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Buster Rhino’s Tasting

The no-nonsense menu

The no-nonsense menu, click the image for a bigger view on flickr

This weekend I attended a southern barbecue sample tasting at Buster Rhino’s in Whitby (7-2001 Thickson Rd.).  This was a special tasting event that I found about over Twitter from @foodie411 where seven of us were given the opportunity to sit down with the proprietor, Darryl Koster and Buster Rhino’s chef and sample a large selection of his menu.

Appetisers were moink balls (an Italian meatball wrapped in bacon), candied bacon, and cream cheese stuffed jalapenos.  Stuffed jalapenos exhibit that beguilingly variable level of heat of this particular pepper.  One can be hot enough to have you reaching for water while the next barely registers on the Scoville scale.

All of the sauces–meant in particular for the pulled pork sandwich but I found they went nicely with the hush puppies and potato salad as well–are deliciously balanced but the Holy Habanero truly stands out.  When we were sampling it Darryl and the adventurous early adopters in the group insisted to the rest of us that this sauce was “spicy but you can still taste the habanero flavour”.  Frankly, I have no idea what habanero chilies taste like because any time I have tried one all I could think about was rushing to pour enough water, milk, or sugar into my mouth to dull the pain.  In other words, I am definitely not a chili-head so I appreciate that this sauce actually does just take me to the limit of my comfort zone and leaves me there for an easy slow burn.  The three Buster Rhino’s sauces are available as part of their retail selection.

Smoked meat lasagna

Smoked meat lasagna

I am still not sure what to think of the smoked meat lasagna.  In earlier posts I have admitted to liking a dish because it pulls at my nostalgic heartstrings and reminds me of comfort food before my tastes veered towards strange pig parts, raw fish, and bone marrow.  I don’t know if anyone remembers (no one else Saturday night did)  but for a good part of the nineties President’s Choice had a product called Pizzagna.  This concoction married the traditional lasagna noodles and slightly traditional tomato sauce with the more avant garde pepperoni, mushrooms, and mozzarella cheese.  Buster Rhino’s version uses smoked brisket as the meat and I think it is probably the accompanying mushrooms and green peppers that recalled PC pizzagna for me.  The smoke from the brisket plays wonderfully with the tomato sauce and especially the cheese (in my books smoky cheese is second only to smoky pork).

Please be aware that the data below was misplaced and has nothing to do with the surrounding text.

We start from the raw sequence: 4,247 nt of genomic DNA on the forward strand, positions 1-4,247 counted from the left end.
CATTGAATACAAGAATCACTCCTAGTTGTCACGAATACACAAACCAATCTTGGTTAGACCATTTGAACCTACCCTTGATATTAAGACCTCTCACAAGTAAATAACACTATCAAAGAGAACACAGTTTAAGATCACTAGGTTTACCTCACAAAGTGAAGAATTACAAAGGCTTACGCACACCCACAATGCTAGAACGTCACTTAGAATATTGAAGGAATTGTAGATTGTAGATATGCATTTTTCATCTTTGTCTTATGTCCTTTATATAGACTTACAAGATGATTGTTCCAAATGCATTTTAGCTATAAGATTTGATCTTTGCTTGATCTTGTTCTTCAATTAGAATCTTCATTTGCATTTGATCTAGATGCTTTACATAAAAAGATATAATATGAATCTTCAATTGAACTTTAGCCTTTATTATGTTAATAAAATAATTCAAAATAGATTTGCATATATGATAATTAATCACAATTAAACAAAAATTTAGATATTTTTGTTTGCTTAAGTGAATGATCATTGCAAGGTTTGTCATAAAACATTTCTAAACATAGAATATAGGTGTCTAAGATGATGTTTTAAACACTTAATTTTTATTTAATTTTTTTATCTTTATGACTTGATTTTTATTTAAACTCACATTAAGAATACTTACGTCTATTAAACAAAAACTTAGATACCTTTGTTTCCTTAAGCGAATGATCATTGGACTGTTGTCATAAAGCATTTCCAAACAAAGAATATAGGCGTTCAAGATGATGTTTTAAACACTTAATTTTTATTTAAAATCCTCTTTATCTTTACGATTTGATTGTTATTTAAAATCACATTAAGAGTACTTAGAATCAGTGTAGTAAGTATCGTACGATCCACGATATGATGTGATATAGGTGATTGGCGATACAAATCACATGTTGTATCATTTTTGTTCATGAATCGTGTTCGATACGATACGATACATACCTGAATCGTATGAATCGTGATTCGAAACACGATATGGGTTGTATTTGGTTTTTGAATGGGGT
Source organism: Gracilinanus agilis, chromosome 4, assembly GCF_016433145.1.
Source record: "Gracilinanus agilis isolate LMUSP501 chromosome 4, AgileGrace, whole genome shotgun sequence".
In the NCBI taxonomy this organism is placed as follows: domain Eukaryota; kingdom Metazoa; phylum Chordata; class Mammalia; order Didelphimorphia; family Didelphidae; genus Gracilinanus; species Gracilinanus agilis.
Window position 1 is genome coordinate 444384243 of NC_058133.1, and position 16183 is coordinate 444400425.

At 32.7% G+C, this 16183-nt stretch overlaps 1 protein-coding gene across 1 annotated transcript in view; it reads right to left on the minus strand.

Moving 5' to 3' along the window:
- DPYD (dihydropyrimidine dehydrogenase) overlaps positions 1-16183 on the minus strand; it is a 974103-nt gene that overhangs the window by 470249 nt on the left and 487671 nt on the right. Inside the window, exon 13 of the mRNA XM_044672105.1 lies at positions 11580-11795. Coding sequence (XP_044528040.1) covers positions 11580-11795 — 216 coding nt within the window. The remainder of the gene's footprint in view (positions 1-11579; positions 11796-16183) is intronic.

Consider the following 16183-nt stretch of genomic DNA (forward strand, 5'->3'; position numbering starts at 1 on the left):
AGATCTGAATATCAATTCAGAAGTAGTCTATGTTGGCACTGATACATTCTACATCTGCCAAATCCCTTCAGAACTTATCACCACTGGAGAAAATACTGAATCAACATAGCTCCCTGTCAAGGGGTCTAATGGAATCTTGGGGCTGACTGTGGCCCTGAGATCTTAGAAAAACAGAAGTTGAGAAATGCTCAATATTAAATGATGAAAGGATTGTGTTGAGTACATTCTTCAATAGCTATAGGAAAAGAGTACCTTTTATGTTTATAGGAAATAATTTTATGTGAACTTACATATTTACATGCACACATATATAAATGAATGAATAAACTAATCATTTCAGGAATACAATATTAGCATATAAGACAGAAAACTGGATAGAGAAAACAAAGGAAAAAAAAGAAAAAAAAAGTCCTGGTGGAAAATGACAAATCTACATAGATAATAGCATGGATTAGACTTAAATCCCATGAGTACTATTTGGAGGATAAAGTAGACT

Barbecued beef brisket sandwich

Barbecued beef brisket sandwich

For me the highlight of the tasting was definitely the barbecued brisket sandwich.  Both the beef and smoke flavours manage to assert themselves in a sort of meaty tango.  I was most awed at the texture of the meat in this sandwich because it had none of the stringiness that deli afficianados accept as par for the course with their brisket (be it from Montreal, New York, or Toronto).  If anything the texture reminded me of the tongue sandwich from you-know-where.

The ribs (note the pink smoke ring) and hush puppies

The ribs (note the pink smoke ring) and hush puppies

The ribs are dry-rubbed, smoky, and true to ribbing orthodoxy definitely do not fall off the bone.  I guess I’m a barbecue philistine in this respect because while I like the smoke-laden, intensely porky flavour of these ribs I think I still prefer the less traditional wet-braised version.

Darryl is hospitable to a “t”.  Chatting about everything from his experience trying to spot reviewers to customers who are slow to accept the if you really must have something call ahead to make sure they haven’t sold out rule.  Because they are set up as a processing facility many of the goodies are available cryovacced for home preparation and the instructions for reheating the pulled pork and barbecued brisket (20 minutes in boiling water if from the freezer, 10 if from the fridge) come with an anecdote about customers surprised at the lacklustre results when they failed to leave the meat in the plastic.

Between the National Post article and two sample tastings over the weekend a lot has been written about Buster Rhino’s over the last few days.   Many have gone as far as to call this the GTA’s most authentic southern barbecue.  I have only been south of the Mason-Dixon line on two occassions so I don’t know how well-equipped I am to judge authenticity but I do know that this is really good food.

Buster Rhino's Southern BBQ on Urbanspoon

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One Comment

  1. Jerry says:

    I really enjoyed the food at the tasting too… Looks like they are making this tasting a regular thing at Bhuster Rhino’s. There is one in January but it is sold out already (now $30).

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